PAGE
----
Attempt after attempt, Charlie Brown tries to impress the cute, little redhead, but all of his efforts seem to be an epic fail.  His talent show routine is ruined because he gives up his turn to help his sister, Sally, who is on the verge of tears after her own routine goes terribly wrong.  The book report that he spent all weekend working on is reduced to ribbons when the Red Baron airplane flies through it.  After finally catching a break and receiving grand recognition for his perfect score on the standardized testing at school, he realizes that there had been a grave mistake, and the test was not his.  After admitting the error in front of the entire school (including the cute, little redhead), he slumps over and shuffles out of the school house.

The next several scenes are filled with phrases like the following:

"No matter how hard I try, everyone still hates me."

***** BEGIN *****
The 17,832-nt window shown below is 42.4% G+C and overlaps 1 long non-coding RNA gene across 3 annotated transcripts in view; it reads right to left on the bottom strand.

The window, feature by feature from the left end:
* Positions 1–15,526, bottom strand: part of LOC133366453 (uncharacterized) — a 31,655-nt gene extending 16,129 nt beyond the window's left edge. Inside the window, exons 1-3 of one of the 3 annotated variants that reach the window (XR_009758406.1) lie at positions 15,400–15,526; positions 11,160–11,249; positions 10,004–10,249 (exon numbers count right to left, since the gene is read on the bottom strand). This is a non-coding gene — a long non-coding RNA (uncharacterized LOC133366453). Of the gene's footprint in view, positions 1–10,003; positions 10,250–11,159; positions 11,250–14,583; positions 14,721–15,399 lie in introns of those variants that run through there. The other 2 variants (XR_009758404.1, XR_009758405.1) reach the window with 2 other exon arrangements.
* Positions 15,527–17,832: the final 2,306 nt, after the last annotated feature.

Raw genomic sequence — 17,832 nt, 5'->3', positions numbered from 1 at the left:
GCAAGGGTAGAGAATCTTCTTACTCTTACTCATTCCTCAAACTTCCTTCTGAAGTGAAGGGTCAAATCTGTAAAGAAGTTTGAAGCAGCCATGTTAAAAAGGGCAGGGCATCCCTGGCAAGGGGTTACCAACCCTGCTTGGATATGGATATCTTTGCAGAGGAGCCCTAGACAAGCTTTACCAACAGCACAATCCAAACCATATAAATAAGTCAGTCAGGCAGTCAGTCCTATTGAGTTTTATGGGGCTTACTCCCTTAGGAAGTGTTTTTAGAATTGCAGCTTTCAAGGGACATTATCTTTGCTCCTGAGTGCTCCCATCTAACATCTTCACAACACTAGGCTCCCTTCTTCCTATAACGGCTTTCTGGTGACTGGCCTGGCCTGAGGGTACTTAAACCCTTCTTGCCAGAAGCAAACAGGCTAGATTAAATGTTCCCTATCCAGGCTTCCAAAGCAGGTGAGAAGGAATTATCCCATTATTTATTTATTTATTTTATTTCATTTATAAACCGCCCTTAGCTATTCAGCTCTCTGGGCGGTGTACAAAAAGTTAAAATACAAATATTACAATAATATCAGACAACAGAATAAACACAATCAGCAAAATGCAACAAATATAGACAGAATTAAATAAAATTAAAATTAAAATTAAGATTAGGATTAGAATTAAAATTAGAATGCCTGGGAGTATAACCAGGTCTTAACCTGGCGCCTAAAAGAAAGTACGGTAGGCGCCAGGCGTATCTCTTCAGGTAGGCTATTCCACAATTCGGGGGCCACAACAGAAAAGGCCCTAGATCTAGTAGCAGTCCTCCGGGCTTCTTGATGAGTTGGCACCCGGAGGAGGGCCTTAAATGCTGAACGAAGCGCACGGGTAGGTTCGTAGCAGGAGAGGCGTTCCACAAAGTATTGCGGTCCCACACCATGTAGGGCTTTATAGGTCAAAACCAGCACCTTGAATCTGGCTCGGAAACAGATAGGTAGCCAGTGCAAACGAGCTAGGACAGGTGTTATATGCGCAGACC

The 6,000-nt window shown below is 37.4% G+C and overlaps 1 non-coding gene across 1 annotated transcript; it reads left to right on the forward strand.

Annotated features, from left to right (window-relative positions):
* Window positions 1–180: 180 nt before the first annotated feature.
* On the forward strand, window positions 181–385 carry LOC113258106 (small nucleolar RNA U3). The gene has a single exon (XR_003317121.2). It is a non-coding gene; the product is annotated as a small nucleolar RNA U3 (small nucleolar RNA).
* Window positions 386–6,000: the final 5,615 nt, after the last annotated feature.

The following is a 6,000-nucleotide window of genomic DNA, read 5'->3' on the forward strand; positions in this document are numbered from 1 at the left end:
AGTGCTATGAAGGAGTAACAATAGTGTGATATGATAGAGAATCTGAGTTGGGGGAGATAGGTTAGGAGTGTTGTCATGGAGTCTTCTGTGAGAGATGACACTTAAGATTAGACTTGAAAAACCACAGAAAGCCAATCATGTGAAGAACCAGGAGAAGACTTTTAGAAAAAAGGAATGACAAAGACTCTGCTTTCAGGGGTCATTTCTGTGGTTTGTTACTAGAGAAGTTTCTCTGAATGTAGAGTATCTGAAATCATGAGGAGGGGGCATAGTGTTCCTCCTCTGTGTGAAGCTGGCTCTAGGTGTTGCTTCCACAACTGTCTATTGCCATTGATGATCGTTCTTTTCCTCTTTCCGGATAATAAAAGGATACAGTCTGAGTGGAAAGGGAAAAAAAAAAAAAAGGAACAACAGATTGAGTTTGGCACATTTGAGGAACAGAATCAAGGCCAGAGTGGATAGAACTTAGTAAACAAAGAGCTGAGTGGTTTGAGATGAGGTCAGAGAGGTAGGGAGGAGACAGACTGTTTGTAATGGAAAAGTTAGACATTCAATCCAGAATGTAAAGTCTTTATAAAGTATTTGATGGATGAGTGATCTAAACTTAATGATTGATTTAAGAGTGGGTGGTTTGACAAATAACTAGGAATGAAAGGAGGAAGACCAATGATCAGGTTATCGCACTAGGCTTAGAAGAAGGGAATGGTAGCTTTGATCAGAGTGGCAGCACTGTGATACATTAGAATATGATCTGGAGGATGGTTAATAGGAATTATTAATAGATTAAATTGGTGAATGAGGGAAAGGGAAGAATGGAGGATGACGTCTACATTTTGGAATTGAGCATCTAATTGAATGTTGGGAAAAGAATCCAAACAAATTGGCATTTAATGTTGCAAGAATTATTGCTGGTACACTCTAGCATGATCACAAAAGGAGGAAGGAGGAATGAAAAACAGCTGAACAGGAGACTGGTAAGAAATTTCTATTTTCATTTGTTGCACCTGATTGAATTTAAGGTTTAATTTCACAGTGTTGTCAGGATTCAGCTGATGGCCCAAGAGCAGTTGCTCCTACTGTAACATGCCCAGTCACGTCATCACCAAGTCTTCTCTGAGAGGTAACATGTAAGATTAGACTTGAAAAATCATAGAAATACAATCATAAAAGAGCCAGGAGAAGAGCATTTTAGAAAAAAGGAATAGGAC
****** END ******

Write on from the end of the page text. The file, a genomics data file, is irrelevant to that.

"It seems as if the whole world is conspiring against me."
"I'm nothing but a self-conscious, wishy-washy failure."

But lo, and behold, at the end of the movie when it comes time for the students to choose summer pen pals, the cute, little redhead chooses Charlie Brown.  Delighted yet confused, Charlie Brown finally gathers enough courage to ask her why she chose such a loser to be her pen pal.  She calmly told him that when she looked at him, she didn't see a failure.  She saw a compassionate soul who sacrificed something in order to help another.  She saw someone who was brave enough to step out of his comfort zone and enter the class dance contest.  She saw someone who was honest enough to admit that he hadn't rightfully scored the perfect score on the testing.  In short, she saw a good person.